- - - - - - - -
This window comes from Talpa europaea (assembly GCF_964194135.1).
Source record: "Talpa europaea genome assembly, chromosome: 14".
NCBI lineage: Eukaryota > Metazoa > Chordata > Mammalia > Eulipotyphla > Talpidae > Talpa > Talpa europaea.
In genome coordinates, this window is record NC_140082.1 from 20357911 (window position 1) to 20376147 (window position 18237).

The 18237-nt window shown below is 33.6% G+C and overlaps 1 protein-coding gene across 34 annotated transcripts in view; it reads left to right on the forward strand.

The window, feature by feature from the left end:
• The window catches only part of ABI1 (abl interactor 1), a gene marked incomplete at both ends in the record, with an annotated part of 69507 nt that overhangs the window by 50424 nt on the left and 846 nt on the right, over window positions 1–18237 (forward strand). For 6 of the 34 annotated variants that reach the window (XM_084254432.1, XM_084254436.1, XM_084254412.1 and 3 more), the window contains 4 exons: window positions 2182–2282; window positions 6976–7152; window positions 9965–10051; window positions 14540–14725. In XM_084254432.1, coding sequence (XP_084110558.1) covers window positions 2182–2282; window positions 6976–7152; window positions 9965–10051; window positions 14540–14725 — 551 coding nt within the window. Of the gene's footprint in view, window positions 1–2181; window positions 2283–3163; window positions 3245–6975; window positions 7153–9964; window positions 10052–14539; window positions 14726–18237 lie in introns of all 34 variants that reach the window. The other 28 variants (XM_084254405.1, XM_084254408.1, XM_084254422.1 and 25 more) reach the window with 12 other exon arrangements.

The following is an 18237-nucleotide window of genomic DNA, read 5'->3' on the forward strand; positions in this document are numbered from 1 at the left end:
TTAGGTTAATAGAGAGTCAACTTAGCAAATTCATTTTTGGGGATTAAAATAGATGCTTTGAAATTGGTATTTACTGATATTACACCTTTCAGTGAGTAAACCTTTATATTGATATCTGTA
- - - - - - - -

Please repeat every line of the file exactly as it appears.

This window comes from Talpa europaea (assembly GCF_964194135.1).
Source record: "Talpa europaea genome assembly, chromosome: 14".
NCBI lineage: Eukaryota > Metazoa > Chordata > Mammalia > Eulipotyphla > Talpidae > Talpa > Talpa europaea.
In genome coordinates, this window is record NC_140082.1 from 20357911 (window position 1) to 20376147 (window position 18237).

The 18237-nt window shown below is 33.6% G+C and overlaps 1 protein-coding gene across 34 annotated transcripts in view; it reads left to right on the forward strand.

The window, feature by feature from the left end:
• The window catches only part of ABI1 (abl interactor 1), a gene marked incomplete at both ends in the record, with an annotated part of 69507 nt that overhangs the window by 50424 nt on the left and 846 nt on the right, over window positions 1–18237 (forward strand). For 6 of the 34 annotated variants that reach the window (XM_084254432.1, XM_084254436.1, XM_084254412.1 and 3 more), the window contains 4 exons: window positions 2182–2282; window positions 6976–7152; window positions 9965–10051; window positions 14540–14725. In XM_084254432.1, coding sequence (XP_084110558.1) covers window positions 2182–2282; window positions 6976–7152; window positions 9965–10051; window positions 14540–14725 — 551 coding nt within the window. Of the gene's footprint in view, window positions 1–2181; window positions 2283–3163; window positions 3245–6975; window positions 7153–9964; window positions 10052–14539; window positions 14726–18237 lie in introns of all 34 variants that reach the window. The other 28 variants (XM_084254405.1, XM_084254408.1, XM_084254422.1 and 25 more) reach the window with 12 other exon arrangements.

The following is an 18237-nucleotide window of genomic DNA, read 5'->3' on the forward strand; positions in this document are numbered from 1 at the left end:
TTAGGTTAATAGAGAGTCAACTTAGCAAATTCATTTTTGGGGATTAAAATAGATGCTTTGAAATTGGTATTTACTGATATTACACCTTTCAGTGAGTAAACCTTTATATTGATATCTGTA